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Details of Grant 

EPSRC Reference: EP/T008725/1
Title: Novel Models for Haemodynamics and Transport in Complex Media: Towards Precision Healthcare for Placental Disorders
Principal Investigator: Chernyavsky, Dr I
Other Investigators:
Juel, Professor A Jensen, Professor O
Researcher Co-Investigators:
Dr K Schirrmann
Project Partners:
McMaster University St Mary's Hospital
Department: Mathematics
Organisation: University of Manchester, The
Scheme: Standard Research
Starts: 01 January 2020 Ends: 30 November 2023 Value (£): 722,924
EPSRC Research Topic Classifications:
Biomedical sciences Continuum Mechanics
EPSRC Industrial Sector Classifications:
Related Grants:
Panel History:
Panel DatePanel NameOutcome
17 Oct 2019 HT Investigator-led Panel Meeting - October 2019 Announced
Summary on Grant Application Form
Pre-term and stillbirths affect up to 10% of all deliveries, including in developed countries, such as the UK. Among these complications, pre-eclampsia, or the compromised supply of blood between mother and fetus via the placenta, costs over £1.2 billion each year in neonatal and infant care to the NHS and public sector services in the UK alone.

The human placenta is a vital life-support system for the developing fetus. The supply of oxygen and nutrients by the mother's blood has to be well orchestrated within a complex fetal blood vessel network. There are two reasons for our limited progress in the understanding of the interaction of the structure and the function of the placenta: on the one hand, the human placenta has an extraordinarily complex structure; on the other hand, the structure and physiology of the human placenta are unique and therefore animal studies are of limited use. A direct consequence of the lack of understanding are very limited options for clinical management of pregnancy diseases such as pre-eclampsia and fetal growth restriction. Furthermore, placental insufficiency does not only result in stillbirth or premature delivery, but it has also been associated with a higher risk of heart attack, stroke, diabetes or neurological disorders later in adult life.

Recognition of these challenges has resulted in a recent surge of research interest world-wide and in establishing the $41M US Human Placenta Project and the EU Placentology Network for experimental and theoretical testing of chemicals' safety in pregnancy. Moreover, a recent breakthrough in 'artificial placenta' design for life-support of extremely premature infants offers new opportunities for design optimisation by systematic 'reverse engineering' of the normal human placenta. Thus, the UK needs a critical mass of expertise in placental technologies to match the US and EU capacities and to remain an active player in international collaborations in this important area.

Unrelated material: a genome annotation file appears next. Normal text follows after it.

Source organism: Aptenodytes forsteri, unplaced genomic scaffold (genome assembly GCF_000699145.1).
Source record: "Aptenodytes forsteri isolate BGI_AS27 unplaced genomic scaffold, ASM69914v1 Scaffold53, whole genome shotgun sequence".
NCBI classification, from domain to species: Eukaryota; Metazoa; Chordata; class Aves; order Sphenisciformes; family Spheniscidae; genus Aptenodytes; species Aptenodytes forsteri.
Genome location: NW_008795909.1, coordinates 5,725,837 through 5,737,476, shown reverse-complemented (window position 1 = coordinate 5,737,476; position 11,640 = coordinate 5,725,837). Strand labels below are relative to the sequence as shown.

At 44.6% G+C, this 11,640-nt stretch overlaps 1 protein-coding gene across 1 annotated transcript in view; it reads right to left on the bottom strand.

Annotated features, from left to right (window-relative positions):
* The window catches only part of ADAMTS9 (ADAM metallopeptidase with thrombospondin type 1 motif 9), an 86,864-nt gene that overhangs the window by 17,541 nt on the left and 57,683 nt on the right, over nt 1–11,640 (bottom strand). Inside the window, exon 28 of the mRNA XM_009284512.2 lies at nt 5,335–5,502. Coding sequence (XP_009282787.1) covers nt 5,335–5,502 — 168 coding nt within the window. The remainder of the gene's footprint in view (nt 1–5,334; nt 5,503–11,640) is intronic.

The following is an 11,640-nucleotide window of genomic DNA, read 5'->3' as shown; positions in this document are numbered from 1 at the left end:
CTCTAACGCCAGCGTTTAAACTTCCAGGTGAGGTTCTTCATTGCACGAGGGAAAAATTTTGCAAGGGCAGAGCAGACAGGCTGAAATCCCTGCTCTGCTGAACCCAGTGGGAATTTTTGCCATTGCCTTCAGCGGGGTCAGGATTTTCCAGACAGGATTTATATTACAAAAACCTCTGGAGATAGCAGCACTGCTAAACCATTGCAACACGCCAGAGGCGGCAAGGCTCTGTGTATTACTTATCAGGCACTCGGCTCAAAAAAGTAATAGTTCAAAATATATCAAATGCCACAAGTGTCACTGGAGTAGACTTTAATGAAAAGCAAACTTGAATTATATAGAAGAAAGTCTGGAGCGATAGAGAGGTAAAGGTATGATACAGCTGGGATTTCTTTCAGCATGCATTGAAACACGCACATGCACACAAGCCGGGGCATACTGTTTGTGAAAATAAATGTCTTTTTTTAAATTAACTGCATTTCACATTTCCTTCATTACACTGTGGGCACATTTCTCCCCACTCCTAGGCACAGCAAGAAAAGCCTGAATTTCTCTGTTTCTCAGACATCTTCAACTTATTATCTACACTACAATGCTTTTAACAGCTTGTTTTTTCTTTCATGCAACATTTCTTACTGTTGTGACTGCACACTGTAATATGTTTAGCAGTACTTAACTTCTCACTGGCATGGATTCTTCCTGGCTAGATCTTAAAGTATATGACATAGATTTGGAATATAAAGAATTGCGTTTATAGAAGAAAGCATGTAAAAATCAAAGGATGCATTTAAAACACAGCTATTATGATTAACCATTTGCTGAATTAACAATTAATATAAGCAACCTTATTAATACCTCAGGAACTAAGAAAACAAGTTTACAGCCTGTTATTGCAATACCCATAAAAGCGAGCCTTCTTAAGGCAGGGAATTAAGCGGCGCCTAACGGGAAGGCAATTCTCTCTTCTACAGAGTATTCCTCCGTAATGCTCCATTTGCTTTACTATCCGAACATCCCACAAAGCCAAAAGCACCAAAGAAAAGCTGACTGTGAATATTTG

Based on our research to date, we hypothesise that blood flow and nutrient transport in the placenta are altered in pre-eclampsia and fetal growth restriction. In this project, we propose an interdisciplinary and innovative approach harnessing our theoretical and experimental expertise to deliver precision medicine for obstetrics and neonatal critical care. We will develop and validate a framework for image-based modelling and simulation of blood flow and nutrient transport in patient-specific placentas. Thanks to existing datasets describing the structure of both healthy and diseased placentas, we will be able to explore which anatomical changes in the placenta are associated with compromised nutrient transport. This will establish a sound theoretical basis for the development of interventions and artificial solutions for the treatment of pre-eclampsia and fetal growth restriction. The long-term translational impacts include (i) model-based patient-specific treatment with drugs avoiding placental dysfunction in high-risk pregnancies and (ii) design optimisation of an 'artificial placenta' for the support of extremely premature babies.
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Organisation Website: http://www.man.ac.uk